Lead free turkey loads

Reviews and discussion of shotgun ammo.

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polymath
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Lead free turkey loads

#1 Post by polymath » Thu Mar 14, 2019 10:42 pm

I'd like to stay lead-free, which basically leaves me with steel (light but inexpensive, around $1/shot or less), bismuth (lighter than lead but better than steel, kinda expensive) and tungsten or similar (expensive, $5/shot or more). Any thoughts on if the pricey stuff is worth it? I won't go through much of it (basically just patterning and then maybe a couple of rounds for a trip, assuming I see a turkey), but if steel works about as well...

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CDFingers
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Re: Lead free turkey loads

#2 Post by CDFingers » Fri Mar 15, 2019 8:01 am

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Mason
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Re: Lead free turkey loads

#3 Post by Mason » Fri Mar 15, 2019 8:12 am

It’s all about pattern. Buy a few boxes of different stuff and see what patterns best with your shotgun and turkey choke. You might get lucky and find the cheap steel stuff works best. Sorry about your shoulder!
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NuJudge
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Re: Lead free turkey loads

#4 Post by NuJudge » Sun Apr 21, 2019 8:36 am

If you're using a shotgun, you need to put a good many pellets in the head & neck of a Turkey. I've shot a lot of Turkey, but not with Lead-free. I have shot a lot of ducks & geese, with Lead and with Lead-free. The Tungsten/Nickle/Iron shot called "HeviShot" is much more expensive than Lead or Steel, but kills a duck or goose at much longer range, and I am sure it would do the same on a Turkey. With Lead-free steel shot, on a duck or a goose you must hit the bird in the head/neck to reliably bring a bird down. With Lead-free alternatives such as Bismuth it does a little better. With Lead-free Tungsten-based shot, I have killed ducks with body hits, and at longer ranges than I ever did with Lead.

The economics of it are not hard to calculate: how many rounds of really expensive ammo are you going to fire, both in prep, and actually shoot at Turkey?

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Re: Lead free turkey loads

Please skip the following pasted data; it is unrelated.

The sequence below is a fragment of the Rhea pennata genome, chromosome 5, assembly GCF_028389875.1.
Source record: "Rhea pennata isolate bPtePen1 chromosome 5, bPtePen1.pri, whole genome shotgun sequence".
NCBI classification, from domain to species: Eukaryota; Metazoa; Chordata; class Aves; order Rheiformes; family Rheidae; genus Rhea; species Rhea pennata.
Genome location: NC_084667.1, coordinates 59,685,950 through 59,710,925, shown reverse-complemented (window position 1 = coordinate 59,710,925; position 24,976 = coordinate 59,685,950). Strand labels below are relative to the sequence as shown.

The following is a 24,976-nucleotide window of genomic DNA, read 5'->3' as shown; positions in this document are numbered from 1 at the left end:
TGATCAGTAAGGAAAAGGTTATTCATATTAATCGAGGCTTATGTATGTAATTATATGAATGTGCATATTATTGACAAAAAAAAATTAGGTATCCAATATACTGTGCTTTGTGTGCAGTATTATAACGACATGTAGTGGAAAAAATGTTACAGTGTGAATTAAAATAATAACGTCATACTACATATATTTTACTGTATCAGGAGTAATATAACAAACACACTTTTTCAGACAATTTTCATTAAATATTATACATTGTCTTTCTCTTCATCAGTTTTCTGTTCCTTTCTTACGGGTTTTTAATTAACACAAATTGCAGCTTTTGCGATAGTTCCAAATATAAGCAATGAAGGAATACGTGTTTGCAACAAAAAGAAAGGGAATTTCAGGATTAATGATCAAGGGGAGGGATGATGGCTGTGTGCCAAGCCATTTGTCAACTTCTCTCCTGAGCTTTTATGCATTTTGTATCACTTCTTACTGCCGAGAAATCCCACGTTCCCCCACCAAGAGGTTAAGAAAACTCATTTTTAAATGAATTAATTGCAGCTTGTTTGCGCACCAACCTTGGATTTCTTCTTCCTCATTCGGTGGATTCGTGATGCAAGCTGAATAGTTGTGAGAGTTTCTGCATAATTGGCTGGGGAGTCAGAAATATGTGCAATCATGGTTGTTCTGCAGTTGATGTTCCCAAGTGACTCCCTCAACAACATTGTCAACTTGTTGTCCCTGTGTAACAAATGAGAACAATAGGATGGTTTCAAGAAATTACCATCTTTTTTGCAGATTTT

#5 Post by MikeRossi » Fri May 17, 2019 5:43 pm

For turkeys use one of the tungsten matrixes (blends). For all other game use steel, even if not required by law. It is not worth the cost, nor do you get better results with tungsten over steel for game other than turkeys, I like the Tung blends for turkey because I never used anything else, so I don't have any real rationale except I am anti-lead ammo. Steel works great for waterfowl and all other game , better than lead in my experience. I never used bismuth. I tend not to believe what I read/hear in gunning circles, because decades of experience seldom cooperates with it. But what I heard/read is probably the same as you have - expensive, and softer than tung, so better in vintage shotguns. I don't know, that is what "they say". If it matters, they also say tung is harder than steel too. I am not a chemist, IDK / DC... I do know what works from a hunting perspective. Another note on cost - I am unaware of any states that allow you to take more than 3 turkeys per year. Seldom do you shoot more than one round at a turkey either. Misses occur, but since you are shooting at them stationary not to the extent of flying game. The Tung blend usually come in boxes of 5 and 10. That many lasts for a while. Some hunters use a scope and may need to sight in every year - that is another story, but not one I am knowlwdgeable about. Sighting in uses ammo, thats my point with that. You dont need a scope for turkey, I can attest to that, and I doubt there is much positive gain from their use, but as said, IDK about scopes for turkey dont use never did for turkey.

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